If she had persued them Grassley would be accusing her of being anti-business.

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"Never separate the life you live from the words you speak." --Paul Wellstone

joe shikspack's picture

every now and then, though, the blind hogs of the rethuglican party find a truffle. in this case, in pursuing an obama official for failing to prosecute bankster criminals, they've got a big truffle and they're doing the public an actual service. i'm going to savor it, since the occasion is so rare.

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gulfgal98's picture

I cannot say enough good things about what this man is doing for the people of North Carolina and hopefully this country. He is putting Dr. King's message into action. He believes strongly in grassroots social movements and so do I. This movement covers a wide range of issues, all of which affect us human beings and can be bulleted as such: Voting rights, Environmental justice, Public education, Abortion rights, Social programs, Tax equity, and Racial justice. He is a man who brings people together and searches for common grounds among diverse groups. It is a wonderful, but sadly uncommon trait in today's very divisive climate.

Based upon my own reading of North Carolinians, where I am a part time resident, the issue that seemed to bring so many people together was that of public education. North Carolinians have had a long tradition of being heavily invested in their public education system, one to which they could point to with pride. The tearing down of the education system by the Republican governor and legislature was a bridge too far for so many North Carolinians.

I have read some criticism of Rev. Dr. Barber in that he does focus too much upon voting as a way to address these issues. But I cannot fault him on that because he represents an organization that has fought long and hard to ensure voting rights. Still, he is very quick to point out that the Moral Monday Movement is not affiliated with any political party.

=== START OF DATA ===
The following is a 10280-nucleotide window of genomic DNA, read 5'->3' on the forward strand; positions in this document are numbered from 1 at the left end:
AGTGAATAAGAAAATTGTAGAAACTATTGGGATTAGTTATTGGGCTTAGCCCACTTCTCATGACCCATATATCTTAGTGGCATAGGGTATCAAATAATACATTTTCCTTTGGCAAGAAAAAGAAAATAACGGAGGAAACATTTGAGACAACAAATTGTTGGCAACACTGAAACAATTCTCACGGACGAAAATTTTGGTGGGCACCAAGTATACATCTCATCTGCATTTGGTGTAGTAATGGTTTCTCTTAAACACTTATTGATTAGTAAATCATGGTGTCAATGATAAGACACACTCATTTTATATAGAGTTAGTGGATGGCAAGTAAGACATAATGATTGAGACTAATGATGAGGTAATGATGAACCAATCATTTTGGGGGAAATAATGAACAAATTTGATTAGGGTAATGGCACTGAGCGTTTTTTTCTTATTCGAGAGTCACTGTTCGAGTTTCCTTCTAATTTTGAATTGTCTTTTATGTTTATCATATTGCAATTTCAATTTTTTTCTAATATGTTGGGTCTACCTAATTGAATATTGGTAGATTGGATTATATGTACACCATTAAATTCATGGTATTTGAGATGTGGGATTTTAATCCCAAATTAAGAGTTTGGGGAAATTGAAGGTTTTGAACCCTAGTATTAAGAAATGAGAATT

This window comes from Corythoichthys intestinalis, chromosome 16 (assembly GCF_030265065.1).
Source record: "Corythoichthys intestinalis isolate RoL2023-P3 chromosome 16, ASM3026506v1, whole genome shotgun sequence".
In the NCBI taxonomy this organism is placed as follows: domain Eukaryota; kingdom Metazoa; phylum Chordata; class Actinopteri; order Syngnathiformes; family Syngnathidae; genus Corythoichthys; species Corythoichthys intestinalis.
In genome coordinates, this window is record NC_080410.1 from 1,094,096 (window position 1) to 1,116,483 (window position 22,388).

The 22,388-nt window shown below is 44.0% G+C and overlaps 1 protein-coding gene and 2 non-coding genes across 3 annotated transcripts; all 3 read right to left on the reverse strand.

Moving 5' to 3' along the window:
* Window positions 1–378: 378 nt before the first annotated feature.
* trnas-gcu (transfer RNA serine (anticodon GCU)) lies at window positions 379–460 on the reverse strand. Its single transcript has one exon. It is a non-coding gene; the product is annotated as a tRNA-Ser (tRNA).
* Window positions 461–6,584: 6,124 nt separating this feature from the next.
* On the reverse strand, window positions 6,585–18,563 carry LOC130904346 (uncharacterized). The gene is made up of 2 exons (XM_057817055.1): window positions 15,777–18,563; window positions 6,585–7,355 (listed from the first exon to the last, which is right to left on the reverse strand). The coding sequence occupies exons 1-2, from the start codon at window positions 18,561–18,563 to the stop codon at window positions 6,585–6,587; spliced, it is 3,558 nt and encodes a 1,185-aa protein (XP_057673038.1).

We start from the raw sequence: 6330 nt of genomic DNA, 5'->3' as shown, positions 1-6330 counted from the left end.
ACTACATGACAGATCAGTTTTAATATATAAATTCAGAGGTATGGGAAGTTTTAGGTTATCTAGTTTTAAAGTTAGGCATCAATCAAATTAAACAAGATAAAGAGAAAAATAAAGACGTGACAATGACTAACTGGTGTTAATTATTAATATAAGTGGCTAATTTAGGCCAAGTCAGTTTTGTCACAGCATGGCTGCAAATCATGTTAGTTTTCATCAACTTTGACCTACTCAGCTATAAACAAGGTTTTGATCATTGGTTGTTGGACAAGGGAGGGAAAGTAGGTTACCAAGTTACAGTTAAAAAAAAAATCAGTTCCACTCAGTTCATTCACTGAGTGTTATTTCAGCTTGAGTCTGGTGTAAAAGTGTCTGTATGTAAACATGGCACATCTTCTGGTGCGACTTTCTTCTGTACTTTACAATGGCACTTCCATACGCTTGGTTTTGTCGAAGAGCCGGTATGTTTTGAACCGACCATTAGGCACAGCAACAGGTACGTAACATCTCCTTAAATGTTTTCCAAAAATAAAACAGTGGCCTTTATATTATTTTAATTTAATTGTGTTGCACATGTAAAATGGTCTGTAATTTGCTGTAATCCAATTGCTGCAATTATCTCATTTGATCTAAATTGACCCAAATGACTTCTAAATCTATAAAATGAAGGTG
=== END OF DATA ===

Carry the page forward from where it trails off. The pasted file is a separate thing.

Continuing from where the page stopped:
I did notice in his interview with Amy Goodman that he was hoarse, perhaps fighting a cold. I hope he takes care of himself because we need strong moral voices like him in this country.

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"I don't want to run the empire, I want to bring it down!" ~Dr. Cornel West

"There is no instance of a nation benefitting from prolonged warfare." Sun Tzu

"Propaganda is one hell of a drug." Abby Martin

"Politicians are cowards." Mike Gravel

Big Al's picture

I once asked someone why they voted. It was a female and she responded that she votes because of the many
women who fought for her right to vote. People sacrificed greatly so she could have the right to vote.
She wasn't voting to try to stop wars, to try to stop wealth inequality, or to strengthen domestic programs,
she was voting because some people in the past had fought for the right to vote.
To me that's like gays and lesbians fighting for the right to serve in the military, or women fighting for the right
to serve on a submarine. What are they really fighting for? What did they win? They won the right to vote
for an oligarchy is what they won. Or they won the right to fight in wars for the ruling class. They're false
victories because they don't get us anywhere except further ingrained into the ruling class systems.

Not criticizing Dr. Barber, just a comment on voting.

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NCTim's picture

Is a man of integrity and strength. We miss HKONJ this year, but I have seen and heard him speak at HKONJ and Moral Mondays. His focus on voting is not in lieu of other issues. During HKONJ he has spoken forcefully about LGBT, access to health care, education, workers rights to organize, ...

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The individual has always had to struggle to keep from being overwhelmed by the tribe. If you try it, you will be lonely often, and sometimes frightened. But no price is too high to pay for the privilege of owning yourself. - Friedrich Nietzsche -

gulfgal98's picture

He is one of the most inspiring leaders around. When he came to Florida, I just missed hearing him speak. Sad I had the time wrong. He drew over 10,000 in Asheville when he spoke there.

For those who do not know, HKonJ stands for Historic Thousands on Jones Street. http://www.hkonj.com/

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"I don't want to run the empire, I want to bring it down!" ~Dr. Cornel West

"There is no instance of a nation benefitting from prolonged warfare." Sun Tzu

"Propaganda is one hell of a drug." Abby Martin

"Politicians are cowards." Mike Gravel